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Title: Sociophonetic variation and change in a post-industrial, South Yorkshire speech community
Author: Burland-Gibson, Kate
Awarding Body: University of Sheffield
Current Institution: University of Sheffield
Date of Award: 2019
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This thesis presents an analysis of the relationship between phonological variation and perceptions of local identity in the dialect of Royston, an ex-mining community located on the border between the Metropolitan Borough of Barnsley in South Yorkshire, and the Metropolitan District of Wakefield in West Yorkshire. Previous studies of Yorkshire varieties (cf. Petyt 1985; Stoddart et al. 1999, Haddican et al. 2013) have established that long monophthongal forms of FACE and GOAT constitute a pan-Yorkshire phonological norm. Furthermore, there is also evidence to suggest that long monophthongal FACE and GOAT production represents a 'principal northern shibboleth' (Haddican et al. 2013: 373). However, metalinguistic commentary surrounding the dialect of Royston (cf. Burland 2017) claims that speakers in the township produce distinctive diphthongal variants of both FACE and GOAT (see Chapter 8, Section 8.3.4). This study analyses FACE and GOAT data from wordlist recordings collected from Royston, Barnsley and Wakefield speakers. Auditory and acoustic analysis supports metalinguistic claims providing evidence of dominant diphthongal Royston forms which differ from the majority monophthongal Barnsley and Wakefield variants, and from pan-Yorkshire monophthongal FACE and GOAT norms. The Royston wordlist data is then considered alongside ideological commentary, collected from ethnographic interviews with older and younger Royston speakers, in order to evaluate the social meanings which underpin this regionally distinctive FACE and GOAT production. The data is interpreted using dialect contact and language ideology frameworks, and the results question the inevitability of mutual convergence in situations of dialect contact by demonstrating how, and why, three successive generations of Royston speakers have resisted the widespread diffusion of pan-regional phonological norms.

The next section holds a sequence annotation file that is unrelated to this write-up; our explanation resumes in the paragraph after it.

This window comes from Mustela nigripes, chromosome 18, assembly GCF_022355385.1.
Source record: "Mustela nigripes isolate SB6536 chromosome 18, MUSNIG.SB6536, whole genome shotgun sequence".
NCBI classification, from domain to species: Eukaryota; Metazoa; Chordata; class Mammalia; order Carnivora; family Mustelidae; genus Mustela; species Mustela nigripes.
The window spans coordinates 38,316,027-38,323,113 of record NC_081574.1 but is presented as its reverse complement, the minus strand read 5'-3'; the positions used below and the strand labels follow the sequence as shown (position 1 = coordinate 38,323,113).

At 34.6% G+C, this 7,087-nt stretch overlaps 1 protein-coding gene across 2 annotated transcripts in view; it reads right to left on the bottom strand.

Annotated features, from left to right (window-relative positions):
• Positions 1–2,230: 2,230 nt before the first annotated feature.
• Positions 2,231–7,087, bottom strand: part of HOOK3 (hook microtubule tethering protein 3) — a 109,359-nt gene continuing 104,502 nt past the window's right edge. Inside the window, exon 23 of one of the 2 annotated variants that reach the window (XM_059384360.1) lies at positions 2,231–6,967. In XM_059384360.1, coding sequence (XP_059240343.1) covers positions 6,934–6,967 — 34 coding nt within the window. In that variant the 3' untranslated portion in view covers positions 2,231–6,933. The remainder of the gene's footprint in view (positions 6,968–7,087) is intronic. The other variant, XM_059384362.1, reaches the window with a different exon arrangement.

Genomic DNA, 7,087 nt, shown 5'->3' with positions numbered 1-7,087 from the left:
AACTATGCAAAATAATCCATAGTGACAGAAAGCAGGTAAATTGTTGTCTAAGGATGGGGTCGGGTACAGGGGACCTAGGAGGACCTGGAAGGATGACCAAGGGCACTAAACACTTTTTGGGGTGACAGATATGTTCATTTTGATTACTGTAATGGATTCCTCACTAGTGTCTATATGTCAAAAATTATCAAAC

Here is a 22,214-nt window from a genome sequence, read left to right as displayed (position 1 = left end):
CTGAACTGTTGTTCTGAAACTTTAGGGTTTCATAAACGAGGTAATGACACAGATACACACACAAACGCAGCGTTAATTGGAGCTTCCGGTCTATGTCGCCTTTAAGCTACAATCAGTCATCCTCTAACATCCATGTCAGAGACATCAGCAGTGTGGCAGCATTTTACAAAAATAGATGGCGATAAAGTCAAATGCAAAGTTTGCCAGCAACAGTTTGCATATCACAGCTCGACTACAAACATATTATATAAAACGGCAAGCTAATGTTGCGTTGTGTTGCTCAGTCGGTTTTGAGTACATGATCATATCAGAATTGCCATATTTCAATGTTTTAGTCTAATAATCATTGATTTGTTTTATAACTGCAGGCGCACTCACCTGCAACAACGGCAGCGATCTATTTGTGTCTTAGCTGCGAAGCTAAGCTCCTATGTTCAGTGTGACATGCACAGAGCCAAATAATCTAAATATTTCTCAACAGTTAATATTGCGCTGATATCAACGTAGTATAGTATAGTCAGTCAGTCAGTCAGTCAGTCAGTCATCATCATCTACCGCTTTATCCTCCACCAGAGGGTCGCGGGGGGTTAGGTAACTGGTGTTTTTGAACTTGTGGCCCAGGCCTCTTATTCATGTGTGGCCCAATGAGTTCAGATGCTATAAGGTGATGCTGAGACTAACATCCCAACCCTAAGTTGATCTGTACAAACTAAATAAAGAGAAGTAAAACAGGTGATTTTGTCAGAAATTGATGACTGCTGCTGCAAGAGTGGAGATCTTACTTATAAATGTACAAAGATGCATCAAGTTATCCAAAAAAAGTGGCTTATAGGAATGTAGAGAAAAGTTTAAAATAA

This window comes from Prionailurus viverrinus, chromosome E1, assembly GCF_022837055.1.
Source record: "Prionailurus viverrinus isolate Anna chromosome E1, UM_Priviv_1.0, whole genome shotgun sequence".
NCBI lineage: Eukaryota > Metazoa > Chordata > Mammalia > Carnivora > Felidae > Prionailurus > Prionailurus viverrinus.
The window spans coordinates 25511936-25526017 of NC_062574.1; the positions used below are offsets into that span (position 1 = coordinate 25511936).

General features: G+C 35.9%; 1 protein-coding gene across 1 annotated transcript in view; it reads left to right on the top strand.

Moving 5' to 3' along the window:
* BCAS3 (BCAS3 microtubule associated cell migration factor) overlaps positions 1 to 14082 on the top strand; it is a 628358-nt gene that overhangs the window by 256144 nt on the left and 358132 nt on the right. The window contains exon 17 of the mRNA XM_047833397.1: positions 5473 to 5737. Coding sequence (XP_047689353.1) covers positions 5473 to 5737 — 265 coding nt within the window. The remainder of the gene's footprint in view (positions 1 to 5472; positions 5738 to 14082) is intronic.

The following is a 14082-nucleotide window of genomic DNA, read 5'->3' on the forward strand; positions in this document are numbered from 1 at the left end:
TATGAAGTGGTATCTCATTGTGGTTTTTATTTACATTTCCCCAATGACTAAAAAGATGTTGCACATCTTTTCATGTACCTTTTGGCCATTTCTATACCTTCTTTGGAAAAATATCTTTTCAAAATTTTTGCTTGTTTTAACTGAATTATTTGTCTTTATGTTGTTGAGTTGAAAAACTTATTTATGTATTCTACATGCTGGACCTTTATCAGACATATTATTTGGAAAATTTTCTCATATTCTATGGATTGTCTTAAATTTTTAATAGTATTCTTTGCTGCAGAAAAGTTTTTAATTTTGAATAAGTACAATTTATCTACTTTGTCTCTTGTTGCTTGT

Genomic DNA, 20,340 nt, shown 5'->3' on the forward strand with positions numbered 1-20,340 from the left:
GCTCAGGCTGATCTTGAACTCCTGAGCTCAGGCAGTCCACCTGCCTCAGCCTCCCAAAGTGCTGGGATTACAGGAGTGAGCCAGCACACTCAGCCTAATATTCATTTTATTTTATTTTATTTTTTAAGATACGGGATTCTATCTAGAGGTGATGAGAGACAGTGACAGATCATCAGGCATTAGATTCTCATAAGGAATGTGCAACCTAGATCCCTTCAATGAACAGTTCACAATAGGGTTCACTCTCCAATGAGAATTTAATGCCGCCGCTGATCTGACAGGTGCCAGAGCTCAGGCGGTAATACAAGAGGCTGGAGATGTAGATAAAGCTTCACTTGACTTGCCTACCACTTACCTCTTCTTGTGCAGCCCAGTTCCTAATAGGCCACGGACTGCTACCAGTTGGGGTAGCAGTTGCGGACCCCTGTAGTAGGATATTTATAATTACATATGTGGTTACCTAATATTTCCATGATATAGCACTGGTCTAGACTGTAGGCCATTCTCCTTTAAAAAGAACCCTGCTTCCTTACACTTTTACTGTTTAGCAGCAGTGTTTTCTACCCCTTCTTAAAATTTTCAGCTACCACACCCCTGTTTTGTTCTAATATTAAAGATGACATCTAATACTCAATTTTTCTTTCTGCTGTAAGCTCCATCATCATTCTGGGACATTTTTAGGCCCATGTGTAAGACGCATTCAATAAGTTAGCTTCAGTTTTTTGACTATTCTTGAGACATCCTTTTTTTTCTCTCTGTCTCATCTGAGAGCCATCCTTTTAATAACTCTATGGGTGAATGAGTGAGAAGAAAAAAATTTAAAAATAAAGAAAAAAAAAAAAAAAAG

Supervisor: Moore, Emma ; Walker, Gareth Sponsor: Not available
Qualification Name: Thesis (Ph.D.) Qualification Level: Doctoral
EThOS ID:  DOI: Not available